SpaceX has successfully fired up a Falcon 9 rocket for the first time in 2020, setting the company up for the first of potentially dozens of Starlink launches over the next 12 months.
On the afternoon of January 4th, SpaceX loaded Falcon 9 with hundreds of tons of liquid oxygen, refined kerosene (RP-1), nitrogen, and helium and ultimately ignited all nine of the booster’s Merlin 1D engines, briefly producing some 7600 kN (1.7 million lbf) of thrust in a routine test known as a wet dress rehearsal (WDR) and static fire. As is tradition, SpaceX confirmed that the test looked successful just a handful of minutes after it was completed and verified that the rocket is now scheduled to launch 60 new Starlink satellites as early as 9:19 pm ET, January 6th (02:19 UTC, Jan 7).
Set to lift off from its LC-40 Cape Canaveral Air Force Station (CCAFS) launch pad, SpaceX’s first launch of the new year and decade hints at what is expected to follow over the course of 2020. In simple terms, the company’s ambitions have never been higher and anywhere from 36 to 38 orbital launches are scheduled between now and 2021 – some 65% of which will likely be internal Starlink missions.
If SpaceX manages to launch even half as many Starlink missions as it says it wants to this year, the company will be heading into 2021 with an operational internet satellite constellation nearly a thousand spacecraft strong – almost enough to ensure uninterrupted global coverage. Already, if SpaceX’s January 6th launch – known as Starlink V1 L2 (the second launch of v1.0 satellites) – goes as planned, the company will almost certainly become the owner of the world’s largest commercial satellite constellation less than eight months after it began launching its unique flat-packed spacecraft.
In a classic SpaceX move, the company’s Starlink satellite bus is a radical departure from all other commercial spacecraft, opting for a table-like rectangular shape that is extremely flat. While the rectangular shape – likely chosen for the extreme ease of manufacturing it should allow – significantly decreases packing efficiency, Starlink’s flat design and unique deployment mechanism means that SpaceX can fit an unprecedented 60 satellites (each weighing more than 250 kg or 550 lb) into a single lightly-modified Falcon 9 payload fairing.
Ultimately, SpaceX also design its Starlink satellites to be dramatically more robust than any comparable commercial spacecraft, meaning that they are meant to tolerate the violent acoustic launch environment without foam sound suppression panels that otherwise take up space inside Falcon 9’s fairing. Additionally, they are meant to survive the odd collision during their bizarre deployment, in which Falcon 9’s upper stage spins itself like a fan and releases the entire 60-satellite stack at once. Further, this means that Starlink satellites can be transported from their Washington state factory to Cape Canaveral, Florida far more easily and cheaply than almost any other spacecraft of a similar size and weight.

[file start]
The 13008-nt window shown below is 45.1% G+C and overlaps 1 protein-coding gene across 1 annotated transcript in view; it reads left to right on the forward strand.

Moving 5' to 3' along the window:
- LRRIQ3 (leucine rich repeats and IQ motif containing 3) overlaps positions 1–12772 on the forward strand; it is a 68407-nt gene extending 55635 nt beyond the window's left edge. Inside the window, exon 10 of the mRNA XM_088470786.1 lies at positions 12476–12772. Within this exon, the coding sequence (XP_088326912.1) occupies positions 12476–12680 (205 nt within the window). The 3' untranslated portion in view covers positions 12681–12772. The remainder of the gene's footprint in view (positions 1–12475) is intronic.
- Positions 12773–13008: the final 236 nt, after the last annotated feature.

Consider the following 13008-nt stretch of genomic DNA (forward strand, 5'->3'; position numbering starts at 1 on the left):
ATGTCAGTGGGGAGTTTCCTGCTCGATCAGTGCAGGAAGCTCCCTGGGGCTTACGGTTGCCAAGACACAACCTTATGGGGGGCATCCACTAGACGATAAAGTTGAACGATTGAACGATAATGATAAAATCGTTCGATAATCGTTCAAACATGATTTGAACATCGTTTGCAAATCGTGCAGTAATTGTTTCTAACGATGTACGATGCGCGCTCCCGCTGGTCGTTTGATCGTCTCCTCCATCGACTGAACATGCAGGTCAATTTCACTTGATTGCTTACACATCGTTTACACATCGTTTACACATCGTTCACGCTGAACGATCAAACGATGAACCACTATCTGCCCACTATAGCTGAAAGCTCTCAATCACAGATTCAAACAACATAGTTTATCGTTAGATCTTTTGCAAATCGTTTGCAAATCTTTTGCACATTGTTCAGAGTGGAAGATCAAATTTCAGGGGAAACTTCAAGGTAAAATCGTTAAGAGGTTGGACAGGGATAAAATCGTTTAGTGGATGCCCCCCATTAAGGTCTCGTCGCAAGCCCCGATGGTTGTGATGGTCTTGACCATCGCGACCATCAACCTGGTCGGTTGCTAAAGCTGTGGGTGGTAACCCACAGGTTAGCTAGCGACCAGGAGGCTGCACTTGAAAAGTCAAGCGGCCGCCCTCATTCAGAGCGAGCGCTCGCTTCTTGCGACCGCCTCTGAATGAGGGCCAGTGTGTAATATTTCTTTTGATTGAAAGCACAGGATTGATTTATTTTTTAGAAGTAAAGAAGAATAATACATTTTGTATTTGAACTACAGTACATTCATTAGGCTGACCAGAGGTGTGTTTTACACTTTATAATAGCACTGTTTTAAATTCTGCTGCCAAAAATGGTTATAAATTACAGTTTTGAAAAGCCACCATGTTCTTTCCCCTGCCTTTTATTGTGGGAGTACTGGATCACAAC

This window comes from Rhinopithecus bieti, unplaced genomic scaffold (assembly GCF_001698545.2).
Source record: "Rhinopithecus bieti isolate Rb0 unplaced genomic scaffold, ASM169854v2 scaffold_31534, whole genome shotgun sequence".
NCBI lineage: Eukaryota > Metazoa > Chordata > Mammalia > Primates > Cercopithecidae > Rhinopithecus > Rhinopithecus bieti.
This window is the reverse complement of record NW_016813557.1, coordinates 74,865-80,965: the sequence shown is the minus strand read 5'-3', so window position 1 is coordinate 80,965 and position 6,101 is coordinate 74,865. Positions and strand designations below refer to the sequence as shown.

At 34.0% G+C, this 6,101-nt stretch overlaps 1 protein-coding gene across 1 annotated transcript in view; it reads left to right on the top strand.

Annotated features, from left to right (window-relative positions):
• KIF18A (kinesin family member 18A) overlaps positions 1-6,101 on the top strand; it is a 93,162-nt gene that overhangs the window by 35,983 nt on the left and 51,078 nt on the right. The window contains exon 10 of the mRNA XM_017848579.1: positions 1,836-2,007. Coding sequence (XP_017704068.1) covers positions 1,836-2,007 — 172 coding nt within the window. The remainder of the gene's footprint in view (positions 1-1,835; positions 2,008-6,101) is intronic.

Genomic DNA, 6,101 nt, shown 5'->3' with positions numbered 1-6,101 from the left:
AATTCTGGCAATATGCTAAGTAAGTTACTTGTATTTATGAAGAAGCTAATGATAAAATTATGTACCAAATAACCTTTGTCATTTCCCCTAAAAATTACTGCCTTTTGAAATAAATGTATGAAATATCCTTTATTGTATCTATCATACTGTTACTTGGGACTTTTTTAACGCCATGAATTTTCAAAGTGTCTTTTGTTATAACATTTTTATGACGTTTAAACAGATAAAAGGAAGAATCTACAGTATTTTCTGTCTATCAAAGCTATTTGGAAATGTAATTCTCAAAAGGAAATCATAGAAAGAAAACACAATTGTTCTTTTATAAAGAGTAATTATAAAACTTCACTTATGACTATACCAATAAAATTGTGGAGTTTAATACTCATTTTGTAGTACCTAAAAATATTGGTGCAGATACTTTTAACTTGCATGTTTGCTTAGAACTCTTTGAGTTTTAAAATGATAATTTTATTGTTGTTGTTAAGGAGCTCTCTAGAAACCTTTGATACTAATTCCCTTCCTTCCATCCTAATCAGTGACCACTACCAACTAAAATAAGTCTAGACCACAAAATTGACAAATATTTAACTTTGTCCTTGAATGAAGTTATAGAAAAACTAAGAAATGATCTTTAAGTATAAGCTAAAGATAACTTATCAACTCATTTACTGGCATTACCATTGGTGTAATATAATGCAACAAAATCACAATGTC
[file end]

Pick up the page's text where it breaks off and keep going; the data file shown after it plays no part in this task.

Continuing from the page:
Falcon 9’s second fourth flight
It’s a mouthful, but SpaceX’s Starlink-2 mission will technically mark Falcon 9’s second fourth flight, meaning that it will be the second time a single Falcon 9 booster launches (and optimally lands) for the fourth time. Thrice-flown Falcon 9 booster B1049 has been assigned to support the launch.
The fourth completed Falcon 9 Block 5 booster, B1049 debuted on September 10th, 2018 on the Telstar 18V satellite launch, followed by a second flight (Iridium-8) in January 2019 and its third and most recent launch in May 2019. B1049’s most recent mission happened to be the very first dedicated Starlink launch, placing 60 Starlink v0.9 spacecraft in orbit in a sort of massive beta test of SpaceX’s cutting-edge satellite technology and design.
In support of Starlink V1 L1, the first launch of finalized Starlink v1.0 satellites, Falcon 9 booster B1048 became the first SpaceX rocket to successfully launch and land four times in November 2019, safely returning to shore aboard drone ship Of Course I Still Love You (OCISLY) a few days later. With (hopefully) two (and soon three) recovered boosters with four flights each under their belts, SpaceX will have a relative wealth of data it can then use to plot the way forward to fifth flights of boosters and beyond – halfway to the minimum Block 5 design goal of 10 launches apiece.
Teslarati photographer Richard Angle (@RDanglePhoto) will be on-site to capture SpaceX’s first Falcon 9 launch and booster recovery of the 2020s. Stay tuned for more details and photos as the launch nears!
Check out Teslarati’s newsletters for prompt updates, on-the-ground perspectives, and unique glimpses of SpaceX’s rocket launch and recovery processes.